Cases of Bleeding

A total of 253 cases (55.8%) out of 453 ICSRs reported at least one adverse event related to bleeding. Characteristics of cases associated with bleeding events are presented in Table 1. Specifically, a total of 161 cases related to warfarin, 35 cases to dabigatran, 21 cases to rivaroxaban, 18 cases to acenocoumarol, 16 cases to apixaban, and two cases to edoxaban. The most reported therapeutic indications for direct or indirect oral anticoagulants were atrial fibrillation and antithrombotic prophylaxis (Supplementary Table S1). A total of 277 suspected ADRs were related to bleedings, of which 193 were related to indirect oral anticoagulants. For indirect oral anticoagulant, most adverse events belong to the SOC “respiratory, thoracic, and mediastinal disorders” (87/193; 45.1%), followed by “gastrointestinal disorders” (56/193; 29.0%), “renal and urinary disorders” (20/193; 10.4%), “vascular disorders” (11/193; 5.7%), “nervous system disorders” (11/193; 5.7%), “skin and subcutaneous tissue disorders” (4/193; 2.1%), “injury, poisoning and procedural complications” (2/193; 1.0%), “musculoskeletal and connective tissue disorders” (1/193; 0.5%), and “eye disorders” (1/193; 0.5%). For DOAC, most adverse events belong to the SOC “gastrointestinal disorders” (37/84; 44.0%), followed by “respiratory, thoracic, and mediastinal disorders” (14/84; 16.7%), “renal and urinary disorders” (8/84; 9.5%), “vascular disorders” (8/84; 9.5%), “nervous system disorders” (5/84; 6.0%), “injury, poisoning, and procedural complications” (4/84; 4.8%), “skin and subcutaneous tissue disorders” (3/84; 3.6%), “reproductive system and breast disorders” (3/84; 3.6%), “musculoskeletal and connective tissue disorders” (1/84; 1.2%), and “eye disorders” (1/84; 1.2%) (Table 3). In the evaluation of upper and lower gastrointestinal bleedings for different oral anticoagulants, we found that only 64 of 93 (68.8%) gastrointestinal bleedings met the criteria for classification, of this 35 were related to warfarin, five to acenocoumarol, 14 to dabigatran, five to rivaroxaban, and five to apixaban (Table 4). These bleeding events were mostly distributed into the group “upper gastrointestinal bleeding” for warfarin, acenocoumarol, and apixaban, and into the group “lower gastrointestinal bleeding” for dabigatran and rivaroxaban (Table 4). All cases had both narrative and documental information required for the case evaluation.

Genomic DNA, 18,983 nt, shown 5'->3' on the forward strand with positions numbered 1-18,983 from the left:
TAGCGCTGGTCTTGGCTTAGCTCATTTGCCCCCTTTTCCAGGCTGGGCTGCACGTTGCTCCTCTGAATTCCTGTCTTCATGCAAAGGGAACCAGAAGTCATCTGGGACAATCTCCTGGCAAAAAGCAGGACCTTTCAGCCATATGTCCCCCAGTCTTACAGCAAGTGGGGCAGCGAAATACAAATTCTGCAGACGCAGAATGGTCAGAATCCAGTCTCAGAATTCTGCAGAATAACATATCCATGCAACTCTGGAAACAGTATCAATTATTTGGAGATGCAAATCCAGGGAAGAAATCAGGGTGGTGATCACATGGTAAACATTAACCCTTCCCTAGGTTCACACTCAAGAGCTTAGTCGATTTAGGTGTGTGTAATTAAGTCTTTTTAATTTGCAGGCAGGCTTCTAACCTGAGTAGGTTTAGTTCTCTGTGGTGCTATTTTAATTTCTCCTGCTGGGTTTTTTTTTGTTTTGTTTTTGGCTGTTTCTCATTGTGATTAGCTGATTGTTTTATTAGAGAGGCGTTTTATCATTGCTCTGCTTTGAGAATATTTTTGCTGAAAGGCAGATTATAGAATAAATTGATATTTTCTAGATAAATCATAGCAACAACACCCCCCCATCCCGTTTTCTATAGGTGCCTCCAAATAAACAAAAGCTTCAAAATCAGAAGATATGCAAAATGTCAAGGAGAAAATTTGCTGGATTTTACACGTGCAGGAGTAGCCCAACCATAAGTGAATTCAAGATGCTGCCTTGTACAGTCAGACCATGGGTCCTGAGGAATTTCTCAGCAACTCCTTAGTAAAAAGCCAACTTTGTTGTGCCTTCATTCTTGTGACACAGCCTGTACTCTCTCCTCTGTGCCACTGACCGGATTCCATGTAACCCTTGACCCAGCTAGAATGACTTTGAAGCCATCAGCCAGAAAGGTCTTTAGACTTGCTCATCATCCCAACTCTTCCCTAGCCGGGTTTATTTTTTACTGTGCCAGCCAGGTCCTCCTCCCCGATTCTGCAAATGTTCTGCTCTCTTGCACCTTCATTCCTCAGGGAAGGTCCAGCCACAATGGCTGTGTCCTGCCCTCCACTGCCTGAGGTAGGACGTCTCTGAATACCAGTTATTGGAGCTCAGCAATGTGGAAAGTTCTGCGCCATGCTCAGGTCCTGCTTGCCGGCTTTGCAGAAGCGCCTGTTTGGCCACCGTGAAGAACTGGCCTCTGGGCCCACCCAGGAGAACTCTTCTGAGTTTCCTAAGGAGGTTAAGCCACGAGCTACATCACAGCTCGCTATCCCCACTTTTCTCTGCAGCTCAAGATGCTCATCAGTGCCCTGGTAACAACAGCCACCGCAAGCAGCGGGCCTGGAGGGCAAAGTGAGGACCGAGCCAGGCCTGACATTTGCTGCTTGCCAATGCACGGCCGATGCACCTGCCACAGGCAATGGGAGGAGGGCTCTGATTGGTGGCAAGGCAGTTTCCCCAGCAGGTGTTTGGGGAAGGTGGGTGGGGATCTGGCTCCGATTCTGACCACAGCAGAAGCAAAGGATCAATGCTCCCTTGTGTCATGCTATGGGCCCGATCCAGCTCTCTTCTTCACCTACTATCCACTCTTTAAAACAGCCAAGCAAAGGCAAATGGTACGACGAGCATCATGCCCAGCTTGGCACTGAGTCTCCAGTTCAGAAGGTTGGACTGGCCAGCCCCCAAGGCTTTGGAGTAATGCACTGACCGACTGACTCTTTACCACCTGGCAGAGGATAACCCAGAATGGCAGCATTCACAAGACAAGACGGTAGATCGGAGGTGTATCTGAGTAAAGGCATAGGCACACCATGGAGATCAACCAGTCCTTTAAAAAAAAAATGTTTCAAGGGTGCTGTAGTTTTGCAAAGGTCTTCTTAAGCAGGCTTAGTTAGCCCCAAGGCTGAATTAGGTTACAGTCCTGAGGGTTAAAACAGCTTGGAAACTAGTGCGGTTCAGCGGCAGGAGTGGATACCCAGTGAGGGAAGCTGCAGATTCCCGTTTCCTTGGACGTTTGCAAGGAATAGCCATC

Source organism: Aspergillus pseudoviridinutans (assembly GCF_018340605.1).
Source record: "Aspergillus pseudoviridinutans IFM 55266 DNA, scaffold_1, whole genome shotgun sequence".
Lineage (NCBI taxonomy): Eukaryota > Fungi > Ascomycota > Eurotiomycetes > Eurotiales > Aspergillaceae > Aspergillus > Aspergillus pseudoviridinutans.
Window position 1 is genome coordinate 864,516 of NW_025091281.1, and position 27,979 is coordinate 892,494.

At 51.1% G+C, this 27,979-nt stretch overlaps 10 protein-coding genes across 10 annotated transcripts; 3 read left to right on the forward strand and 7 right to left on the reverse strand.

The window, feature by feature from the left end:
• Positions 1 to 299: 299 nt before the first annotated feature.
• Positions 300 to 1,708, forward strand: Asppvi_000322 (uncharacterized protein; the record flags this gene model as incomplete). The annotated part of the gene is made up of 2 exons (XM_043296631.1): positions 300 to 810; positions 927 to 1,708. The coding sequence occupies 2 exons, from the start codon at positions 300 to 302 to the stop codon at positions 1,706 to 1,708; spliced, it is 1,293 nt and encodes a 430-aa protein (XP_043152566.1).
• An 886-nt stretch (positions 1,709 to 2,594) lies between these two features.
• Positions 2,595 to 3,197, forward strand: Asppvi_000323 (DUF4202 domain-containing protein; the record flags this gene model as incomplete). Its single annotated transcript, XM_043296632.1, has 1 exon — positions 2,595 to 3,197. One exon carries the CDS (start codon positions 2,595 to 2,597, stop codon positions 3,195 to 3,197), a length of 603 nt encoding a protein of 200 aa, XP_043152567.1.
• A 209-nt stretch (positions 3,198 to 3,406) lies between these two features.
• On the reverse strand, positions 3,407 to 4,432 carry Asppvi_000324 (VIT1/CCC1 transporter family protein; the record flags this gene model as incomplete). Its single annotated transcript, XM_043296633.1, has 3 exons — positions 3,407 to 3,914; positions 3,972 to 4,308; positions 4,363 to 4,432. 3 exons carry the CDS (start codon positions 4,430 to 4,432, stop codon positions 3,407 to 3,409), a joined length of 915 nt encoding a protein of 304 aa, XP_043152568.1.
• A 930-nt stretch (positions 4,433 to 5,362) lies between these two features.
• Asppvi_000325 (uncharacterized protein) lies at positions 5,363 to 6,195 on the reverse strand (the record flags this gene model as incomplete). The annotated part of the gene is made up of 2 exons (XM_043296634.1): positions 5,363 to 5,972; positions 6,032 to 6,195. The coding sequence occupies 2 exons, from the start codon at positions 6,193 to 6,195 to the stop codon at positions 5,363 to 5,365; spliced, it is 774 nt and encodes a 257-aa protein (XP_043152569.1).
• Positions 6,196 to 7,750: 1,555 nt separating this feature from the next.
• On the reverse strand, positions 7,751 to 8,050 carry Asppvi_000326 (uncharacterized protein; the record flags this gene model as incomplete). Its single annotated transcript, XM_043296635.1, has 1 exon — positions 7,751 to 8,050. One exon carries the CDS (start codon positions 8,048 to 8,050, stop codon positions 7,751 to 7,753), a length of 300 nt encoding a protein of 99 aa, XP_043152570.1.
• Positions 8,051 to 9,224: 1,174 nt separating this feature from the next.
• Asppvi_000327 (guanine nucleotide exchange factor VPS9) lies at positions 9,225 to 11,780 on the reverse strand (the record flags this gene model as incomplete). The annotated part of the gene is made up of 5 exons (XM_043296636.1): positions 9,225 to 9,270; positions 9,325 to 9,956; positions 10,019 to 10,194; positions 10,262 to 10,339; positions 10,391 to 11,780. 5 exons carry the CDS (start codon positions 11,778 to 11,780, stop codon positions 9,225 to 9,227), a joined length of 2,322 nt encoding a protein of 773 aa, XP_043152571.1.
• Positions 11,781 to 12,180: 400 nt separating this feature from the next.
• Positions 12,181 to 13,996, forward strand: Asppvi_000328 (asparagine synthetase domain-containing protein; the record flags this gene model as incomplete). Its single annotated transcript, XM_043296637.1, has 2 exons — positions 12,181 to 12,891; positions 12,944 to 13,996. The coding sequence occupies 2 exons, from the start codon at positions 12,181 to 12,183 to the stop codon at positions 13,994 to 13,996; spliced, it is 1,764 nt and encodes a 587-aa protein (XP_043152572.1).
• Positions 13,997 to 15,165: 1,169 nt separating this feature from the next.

TABLE 3
www.frontiersin.org

Table 3. Adverse drug reactions related to bleeding categorized by system organ class (SOC) in Individual Case Safety Reports (ICSRs) reporting oral anticoagulants as suspected drugs.

TABLE 4
www.frontiersin.org

Table 4. Distribution of upper and lower gastrointestinal bleedings for each oral anticoagulant.

Preventability of Cases of Bleeding

In total, 58 cases out of 253 (22.9%) were preventable. Preventable cases were mostly reported by healthcare structures located in the province of Avellino (N = 39; 67.2%), followed by Napoli (N = 8; 13.8%), Caserta (N = 7; 12.1%), and Benevento (N = 4; 6.9%). A full agreement was reached for all cases by clinical pharmacologists involved in preventability assessment. Considering the hemorrhagic nature of these events, the underlying mechanism of ADRs was classified as dose-related in all cases (Figure 1). Sixty-eight critical criteria related to healthcare professionals’ practices were detected in 58 preventable cases (Supplementary Table S2). Specifically, we observed five different categorizations of the criteria related to health professionals’ practice. In 75.9% of preventable cases, pharmacological and/or non-pharmacological treatments (as action taken) were required to treat the ADRs, of which 23 cases also required drug withdrawal. Characteristics of preventable cases are reported in Table 1 and the clinical description of each case is reported in Supplementary Table S2. The median times to event were 8 days [interquartile range (IQR): 5–31], and 1533 days (IQR: 328–4805) for DOAC and indirect oral anticoagulants, respectively (Figure 2).

FIGURE 1
www.frontiersin.org

Figure 1. Characteristics of bleeding cases involving oral anticoagulants recognized in Campania spontaneous reporting system from July 2012 to December 2017.

FIGURE 2
www.frontiersin.org

Figure 2. Time to event of preventable cases. ICSRs were screened among those reported in Campania spontaneous reporting system from July 2012 to December 2017.

Preventable Cases Related to the Use of Indirect Oral Anticoagulants